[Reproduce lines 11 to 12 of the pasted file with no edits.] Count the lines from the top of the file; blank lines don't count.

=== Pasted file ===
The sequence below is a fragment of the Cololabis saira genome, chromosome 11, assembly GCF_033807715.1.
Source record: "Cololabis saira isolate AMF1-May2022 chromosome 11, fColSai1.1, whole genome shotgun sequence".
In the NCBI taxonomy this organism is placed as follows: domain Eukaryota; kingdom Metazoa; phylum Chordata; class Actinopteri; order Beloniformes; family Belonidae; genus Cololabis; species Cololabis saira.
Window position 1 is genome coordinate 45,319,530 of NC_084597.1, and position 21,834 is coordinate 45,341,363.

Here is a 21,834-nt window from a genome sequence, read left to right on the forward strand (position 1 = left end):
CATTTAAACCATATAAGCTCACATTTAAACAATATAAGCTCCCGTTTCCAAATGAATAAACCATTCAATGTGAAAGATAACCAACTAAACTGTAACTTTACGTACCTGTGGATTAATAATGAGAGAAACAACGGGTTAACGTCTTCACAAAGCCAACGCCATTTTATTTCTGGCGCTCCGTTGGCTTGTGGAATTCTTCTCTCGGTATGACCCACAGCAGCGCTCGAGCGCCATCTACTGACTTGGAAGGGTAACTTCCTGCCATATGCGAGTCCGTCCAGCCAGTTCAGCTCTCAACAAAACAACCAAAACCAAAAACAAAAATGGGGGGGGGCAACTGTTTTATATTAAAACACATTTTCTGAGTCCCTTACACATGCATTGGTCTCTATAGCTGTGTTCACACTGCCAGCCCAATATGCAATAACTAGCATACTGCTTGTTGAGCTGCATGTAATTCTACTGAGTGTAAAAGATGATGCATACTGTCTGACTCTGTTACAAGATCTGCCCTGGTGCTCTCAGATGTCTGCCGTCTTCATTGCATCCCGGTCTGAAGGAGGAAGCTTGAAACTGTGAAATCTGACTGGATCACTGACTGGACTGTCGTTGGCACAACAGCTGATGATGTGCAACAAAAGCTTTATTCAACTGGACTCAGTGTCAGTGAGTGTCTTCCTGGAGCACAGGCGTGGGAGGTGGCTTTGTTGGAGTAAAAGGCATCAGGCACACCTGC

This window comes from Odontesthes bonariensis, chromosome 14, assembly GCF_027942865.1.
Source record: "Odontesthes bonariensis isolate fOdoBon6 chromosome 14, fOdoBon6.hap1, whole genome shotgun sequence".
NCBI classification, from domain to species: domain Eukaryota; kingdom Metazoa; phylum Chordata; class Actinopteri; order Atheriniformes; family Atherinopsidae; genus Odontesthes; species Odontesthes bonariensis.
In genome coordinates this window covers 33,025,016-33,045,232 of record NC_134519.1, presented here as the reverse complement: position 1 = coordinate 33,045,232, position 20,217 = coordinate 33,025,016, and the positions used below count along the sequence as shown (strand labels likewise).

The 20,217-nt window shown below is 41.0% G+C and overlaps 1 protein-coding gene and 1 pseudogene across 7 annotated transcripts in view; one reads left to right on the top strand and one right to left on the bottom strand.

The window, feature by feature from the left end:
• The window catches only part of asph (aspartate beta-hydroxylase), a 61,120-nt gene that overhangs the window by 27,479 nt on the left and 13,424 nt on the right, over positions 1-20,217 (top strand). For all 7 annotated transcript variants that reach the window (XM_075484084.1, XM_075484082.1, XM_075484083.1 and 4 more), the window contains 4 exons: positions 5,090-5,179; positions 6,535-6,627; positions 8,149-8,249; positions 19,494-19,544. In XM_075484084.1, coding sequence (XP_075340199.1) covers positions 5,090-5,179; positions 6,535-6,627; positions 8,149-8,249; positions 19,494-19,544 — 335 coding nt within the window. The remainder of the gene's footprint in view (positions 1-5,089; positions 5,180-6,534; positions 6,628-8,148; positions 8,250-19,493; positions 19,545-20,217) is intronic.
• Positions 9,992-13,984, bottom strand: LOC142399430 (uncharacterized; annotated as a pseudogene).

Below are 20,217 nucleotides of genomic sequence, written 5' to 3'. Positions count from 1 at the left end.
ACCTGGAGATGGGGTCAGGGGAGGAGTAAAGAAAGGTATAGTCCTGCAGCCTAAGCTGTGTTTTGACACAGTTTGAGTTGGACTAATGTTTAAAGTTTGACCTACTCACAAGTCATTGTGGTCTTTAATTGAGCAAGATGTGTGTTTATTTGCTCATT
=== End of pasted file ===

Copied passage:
The 20,217-nt window shown below is 41.0% G+C and overlaps 1 protein-coding gene and 1 pseudogene across 7 annotated transcripts in view; one reads left to right on the top strand and one right to left on the bottom strand.

The window, feature by feature from the left end: